I often find myself staring off into space when I’m traveling alone on the tram, coming home from my friend’s apartment across the river. The Danube River splits the bustling city of Budapest into two respective parts: Buda and Pest. This view above greets me every night as I make the trek back home to my own flat. What’s not to love?
The Hungarians are good-humored people, and even with my broken Hungarian, I still manage to have small conversations with the people I meet in the grocery store. I only know two words (Hello and Thank you), and the name of my tram stop to get home, but I use my body language and the nice ladies who ring me up at the local store usually understand what I’m trying to say. The language barrier can be a little discouraging at some points since it’s hard not being able to communicate clearly all the time. However, my program’s organizers are always willing to teach me Hungarian, and recently I learned how to swear. Not because I’m going to swear at people, just in case someone’s swearing at me, I don’t want to be standing there smiling like nothing’s going on.
My Computer Science program here in Budapest, Hungary, made physically transitioning to my new home so easy. We were picked up by a designated driver right from the airport and brought to our apartment which was homey and cozy. I was one of the first people to arrive in my program, and the anticipation to meet the rest of the incoming students was at an all-time high the first couple of days. For the first time in my life, I went out on a Tuesday and stayed out until 4:00 a.m. I was SHOOK by how late people stay out on weekdays, and I had made one striking observation by the second day I was here: Budapest never sleeps. No matter what time of the day I take the tram, there are always crowds of people (usually inebriated) rushing to get on to get to the nearest bar.
Despite being surrounded by people, I felt incredibly lonely. I found myself getting waves of homesickness in the middle of class, so much so I had to leave to go cry in the bathroom. I wouldn’t be able to sleep until very late at night, and in the morning, I would wake early, hands trembling with anxiety. I didn’t realize that I was going to miss my friends at Vassar or my family so much. When I was applying to study abroad, I was so pumped about going somewhere completely new and experiencing life in a way that I had never done before. Everyone comes back and tells stories about how awesome of a time they had, and I thought that would be me too. I felt like in some ways I was let down by my own expectations–that I would have a flawless and smooth-sailing assimilation. My mental health quickly crumbled into pieces. I felt stuck. I found myself looking at plane tickets back home. I didn’t want to feel this way for the entire time I was abroad.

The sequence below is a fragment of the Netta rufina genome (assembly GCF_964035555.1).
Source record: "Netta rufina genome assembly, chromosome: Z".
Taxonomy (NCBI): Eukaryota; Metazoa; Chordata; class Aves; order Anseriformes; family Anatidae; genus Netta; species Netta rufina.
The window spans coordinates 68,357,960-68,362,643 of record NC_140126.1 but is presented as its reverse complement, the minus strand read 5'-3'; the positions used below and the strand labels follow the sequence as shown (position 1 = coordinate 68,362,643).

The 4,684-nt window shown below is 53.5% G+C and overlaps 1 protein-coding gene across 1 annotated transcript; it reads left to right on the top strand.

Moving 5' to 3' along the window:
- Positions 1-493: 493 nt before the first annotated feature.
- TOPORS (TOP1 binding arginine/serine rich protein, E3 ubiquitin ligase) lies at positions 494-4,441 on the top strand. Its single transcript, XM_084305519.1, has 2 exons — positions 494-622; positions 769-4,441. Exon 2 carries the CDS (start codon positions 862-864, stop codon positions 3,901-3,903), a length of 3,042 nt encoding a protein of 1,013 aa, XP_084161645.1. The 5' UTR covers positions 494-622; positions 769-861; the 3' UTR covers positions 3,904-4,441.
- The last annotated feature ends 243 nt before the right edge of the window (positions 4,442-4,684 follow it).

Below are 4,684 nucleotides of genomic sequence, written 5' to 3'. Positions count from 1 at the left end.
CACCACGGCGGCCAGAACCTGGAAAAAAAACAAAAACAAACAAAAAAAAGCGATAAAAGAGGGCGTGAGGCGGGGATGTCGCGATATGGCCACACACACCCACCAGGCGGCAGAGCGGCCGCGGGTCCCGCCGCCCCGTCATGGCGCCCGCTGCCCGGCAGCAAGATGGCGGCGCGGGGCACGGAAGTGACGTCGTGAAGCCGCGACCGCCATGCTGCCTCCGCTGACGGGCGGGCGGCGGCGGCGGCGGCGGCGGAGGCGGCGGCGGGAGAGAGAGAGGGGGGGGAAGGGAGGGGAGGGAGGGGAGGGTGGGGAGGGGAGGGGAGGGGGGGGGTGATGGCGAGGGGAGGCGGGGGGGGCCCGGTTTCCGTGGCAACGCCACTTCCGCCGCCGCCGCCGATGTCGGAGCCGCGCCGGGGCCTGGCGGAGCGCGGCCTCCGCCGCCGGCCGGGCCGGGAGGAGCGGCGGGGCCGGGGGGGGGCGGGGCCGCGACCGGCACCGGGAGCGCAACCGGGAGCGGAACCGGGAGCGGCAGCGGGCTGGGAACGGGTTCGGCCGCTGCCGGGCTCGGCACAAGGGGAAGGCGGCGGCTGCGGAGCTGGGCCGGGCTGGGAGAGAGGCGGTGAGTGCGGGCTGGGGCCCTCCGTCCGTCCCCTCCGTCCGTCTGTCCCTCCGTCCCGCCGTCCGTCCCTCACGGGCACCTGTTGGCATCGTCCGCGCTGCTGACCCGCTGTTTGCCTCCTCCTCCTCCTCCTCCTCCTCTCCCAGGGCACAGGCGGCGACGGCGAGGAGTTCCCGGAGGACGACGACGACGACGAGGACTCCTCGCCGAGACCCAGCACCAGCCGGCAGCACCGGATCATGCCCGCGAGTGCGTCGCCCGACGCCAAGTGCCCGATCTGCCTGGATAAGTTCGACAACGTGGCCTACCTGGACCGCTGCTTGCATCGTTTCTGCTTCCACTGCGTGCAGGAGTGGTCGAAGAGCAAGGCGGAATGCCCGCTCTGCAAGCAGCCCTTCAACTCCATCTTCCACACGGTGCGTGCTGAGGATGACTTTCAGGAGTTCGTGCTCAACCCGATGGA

Thankfully, I have wonderful friends both back home in California and at Vassar, and even a couple of friends here in Budapest that have given me the encouragement to pull myself out of this slump. After seeing me being catcalled by random men, my friend here has traveled back on the tram with me despite living 20 minutes away. A girl who organizes my program who realized I was having a hard time made me a journal to write down positive thoughts. The many unexpected FaceTimes from beloved friends, the occasional texts checking in on me, the long conversations with other friends abroad with similar experiences, these things have helped me so much in taking care of myself. I went to a psychologist, and I’ve been using my positivity journal every day. I’ve been trying to work out and eat regularly. I’m traveling to see different countries. I’ve been hanging out with positive and understanding people who make every day feel better. I realized being abroad is such a unique experience that I might never have again in my life. I am going to make Budapest my home.
It has only been a month into my journey abroad, and I have felt like I’ve grown and learned so much more about myself as a person. This doesn’t go to say that I don’t fall back into my slump from time to time, but I’ve learned it’s okay to be sad and to cry. Thank you to all the people who have supported me during some of my hardest moments, and the view from the tram every night back gets more beautiful each time I pass it.